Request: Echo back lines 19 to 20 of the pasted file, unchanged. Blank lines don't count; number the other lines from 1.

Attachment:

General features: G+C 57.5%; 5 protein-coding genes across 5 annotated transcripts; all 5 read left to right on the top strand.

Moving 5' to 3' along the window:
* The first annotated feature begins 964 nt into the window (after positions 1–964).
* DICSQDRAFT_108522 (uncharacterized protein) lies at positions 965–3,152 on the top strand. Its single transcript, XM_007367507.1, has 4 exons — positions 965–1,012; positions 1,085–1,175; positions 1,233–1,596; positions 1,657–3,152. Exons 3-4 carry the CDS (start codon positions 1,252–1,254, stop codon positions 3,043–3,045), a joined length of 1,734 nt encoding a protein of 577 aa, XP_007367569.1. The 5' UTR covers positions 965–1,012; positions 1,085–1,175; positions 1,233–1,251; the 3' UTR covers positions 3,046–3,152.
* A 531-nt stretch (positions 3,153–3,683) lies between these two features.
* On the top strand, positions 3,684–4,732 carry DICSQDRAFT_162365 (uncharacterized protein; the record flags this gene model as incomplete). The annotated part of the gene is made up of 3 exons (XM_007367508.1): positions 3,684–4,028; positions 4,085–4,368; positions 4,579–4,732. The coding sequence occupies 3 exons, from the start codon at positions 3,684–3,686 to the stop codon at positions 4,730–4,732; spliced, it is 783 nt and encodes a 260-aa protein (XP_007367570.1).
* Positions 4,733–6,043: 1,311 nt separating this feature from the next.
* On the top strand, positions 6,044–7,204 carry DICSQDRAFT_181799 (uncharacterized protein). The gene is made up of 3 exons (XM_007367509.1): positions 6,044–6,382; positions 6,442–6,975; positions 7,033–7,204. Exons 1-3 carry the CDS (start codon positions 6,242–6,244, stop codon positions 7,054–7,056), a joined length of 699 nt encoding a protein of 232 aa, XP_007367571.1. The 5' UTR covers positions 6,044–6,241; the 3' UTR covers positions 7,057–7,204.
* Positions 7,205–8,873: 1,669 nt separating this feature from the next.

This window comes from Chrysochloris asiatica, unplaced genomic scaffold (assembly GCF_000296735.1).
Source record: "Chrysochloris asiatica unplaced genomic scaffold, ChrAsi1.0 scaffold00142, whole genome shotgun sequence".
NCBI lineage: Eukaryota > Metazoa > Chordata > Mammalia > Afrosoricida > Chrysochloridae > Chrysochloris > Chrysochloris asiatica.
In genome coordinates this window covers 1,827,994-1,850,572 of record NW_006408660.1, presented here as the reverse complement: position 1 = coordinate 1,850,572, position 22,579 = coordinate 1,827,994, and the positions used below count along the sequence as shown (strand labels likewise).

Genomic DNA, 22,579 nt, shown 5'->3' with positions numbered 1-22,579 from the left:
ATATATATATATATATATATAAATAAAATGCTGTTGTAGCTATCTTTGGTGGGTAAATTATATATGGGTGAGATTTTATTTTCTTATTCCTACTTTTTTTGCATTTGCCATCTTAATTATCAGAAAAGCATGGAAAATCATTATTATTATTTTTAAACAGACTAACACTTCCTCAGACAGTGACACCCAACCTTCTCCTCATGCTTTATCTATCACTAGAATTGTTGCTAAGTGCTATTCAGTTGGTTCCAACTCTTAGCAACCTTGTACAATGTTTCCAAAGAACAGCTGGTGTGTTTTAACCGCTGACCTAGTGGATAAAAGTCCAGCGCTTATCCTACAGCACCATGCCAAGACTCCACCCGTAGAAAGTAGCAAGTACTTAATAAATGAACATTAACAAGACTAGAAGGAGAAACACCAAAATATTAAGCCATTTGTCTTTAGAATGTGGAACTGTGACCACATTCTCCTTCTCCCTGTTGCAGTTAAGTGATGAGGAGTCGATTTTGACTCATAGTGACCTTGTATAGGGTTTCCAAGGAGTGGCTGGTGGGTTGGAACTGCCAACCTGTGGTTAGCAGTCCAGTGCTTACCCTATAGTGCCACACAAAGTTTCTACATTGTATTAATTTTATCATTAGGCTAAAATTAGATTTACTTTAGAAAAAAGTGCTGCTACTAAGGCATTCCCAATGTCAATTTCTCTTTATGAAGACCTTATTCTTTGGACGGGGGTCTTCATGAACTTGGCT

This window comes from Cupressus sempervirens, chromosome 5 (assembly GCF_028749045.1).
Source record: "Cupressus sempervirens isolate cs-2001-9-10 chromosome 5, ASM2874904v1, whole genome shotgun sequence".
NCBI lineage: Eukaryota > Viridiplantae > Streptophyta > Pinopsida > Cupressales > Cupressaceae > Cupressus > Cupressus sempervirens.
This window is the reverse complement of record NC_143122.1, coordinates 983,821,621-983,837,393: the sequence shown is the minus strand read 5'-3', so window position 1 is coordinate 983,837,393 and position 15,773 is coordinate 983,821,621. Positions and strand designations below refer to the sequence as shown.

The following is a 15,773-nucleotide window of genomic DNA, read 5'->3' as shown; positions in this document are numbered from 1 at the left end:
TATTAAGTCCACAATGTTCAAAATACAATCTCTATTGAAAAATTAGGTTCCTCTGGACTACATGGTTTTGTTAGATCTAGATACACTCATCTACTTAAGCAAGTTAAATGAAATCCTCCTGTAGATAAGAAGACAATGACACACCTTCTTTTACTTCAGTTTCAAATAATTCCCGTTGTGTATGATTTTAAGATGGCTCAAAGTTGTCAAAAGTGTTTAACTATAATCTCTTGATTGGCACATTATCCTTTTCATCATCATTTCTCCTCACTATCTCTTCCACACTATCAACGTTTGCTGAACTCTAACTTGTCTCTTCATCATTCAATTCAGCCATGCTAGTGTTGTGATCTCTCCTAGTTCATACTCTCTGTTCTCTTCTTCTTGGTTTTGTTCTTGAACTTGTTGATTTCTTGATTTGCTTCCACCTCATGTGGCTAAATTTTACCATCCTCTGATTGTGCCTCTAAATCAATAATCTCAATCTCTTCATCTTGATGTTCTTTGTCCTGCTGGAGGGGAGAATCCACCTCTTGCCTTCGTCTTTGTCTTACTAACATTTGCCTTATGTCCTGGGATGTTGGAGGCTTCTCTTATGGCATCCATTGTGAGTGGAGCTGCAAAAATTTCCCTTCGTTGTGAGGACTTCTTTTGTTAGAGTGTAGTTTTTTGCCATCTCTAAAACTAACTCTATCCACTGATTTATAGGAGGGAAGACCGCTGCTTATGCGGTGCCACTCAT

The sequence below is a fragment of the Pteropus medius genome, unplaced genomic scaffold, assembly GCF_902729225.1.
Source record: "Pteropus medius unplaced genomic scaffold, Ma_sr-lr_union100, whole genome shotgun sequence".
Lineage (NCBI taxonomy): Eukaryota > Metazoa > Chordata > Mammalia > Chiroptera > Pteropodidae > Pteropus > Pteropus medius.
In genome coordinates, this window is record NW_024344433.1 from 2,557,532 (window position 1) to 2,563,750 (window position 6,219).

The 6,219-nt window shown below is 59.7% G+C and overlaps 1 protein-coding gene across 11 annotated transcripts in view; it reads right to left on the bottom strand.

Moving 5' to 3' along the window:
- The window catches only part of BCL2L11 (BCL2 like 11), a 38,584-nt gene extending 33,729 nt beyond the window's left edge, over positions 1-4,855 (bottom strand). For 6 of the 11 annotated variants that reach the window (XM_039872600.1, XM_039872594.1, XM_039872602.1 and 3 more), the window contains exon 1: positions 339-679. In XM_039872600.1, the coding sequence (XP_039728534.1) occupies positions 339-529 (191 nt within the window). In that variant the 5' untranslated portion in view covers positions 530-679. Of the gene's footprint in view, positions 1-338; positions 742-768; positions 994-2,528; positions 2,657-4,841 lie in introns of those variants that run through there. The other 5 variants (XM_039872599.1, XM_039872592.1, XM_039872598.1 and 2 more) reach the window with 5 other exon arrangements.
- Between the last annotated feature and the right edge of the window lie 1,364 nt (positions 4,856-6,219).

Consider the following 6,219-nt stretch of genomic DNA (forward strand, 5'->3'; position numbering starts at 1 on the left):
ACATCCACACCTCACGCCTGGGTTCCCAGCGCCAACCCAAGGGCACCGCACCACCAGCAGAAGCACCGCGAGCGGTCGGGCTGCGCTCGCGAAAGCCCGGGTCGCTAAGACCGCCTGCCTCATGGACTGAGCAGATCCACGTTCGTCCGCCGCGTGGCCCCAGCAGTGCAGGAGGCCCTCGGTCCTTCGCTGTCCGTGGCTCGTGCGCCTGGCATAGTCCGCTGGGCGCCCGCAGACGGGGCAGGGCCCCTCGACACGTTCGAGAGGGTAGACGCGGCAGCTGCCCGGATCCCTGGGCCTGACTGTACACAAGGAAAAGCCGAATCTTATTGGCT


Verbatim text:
This window is the reverse complement of record NC_143122.1, coordinates 983,821,621-983,837,393: the sequence shown is the minus strand read 5'-3', so window position 1 is coordinate 983,837,393 and position 15,773 is coordinate 983,821,621. Positions and strand designations below refer to the sequence as shown.

The following is a 15,773-nucleotide window of genomic DNA, read 5'->3' as shown; positions in this document are numbered from 1 at the left end: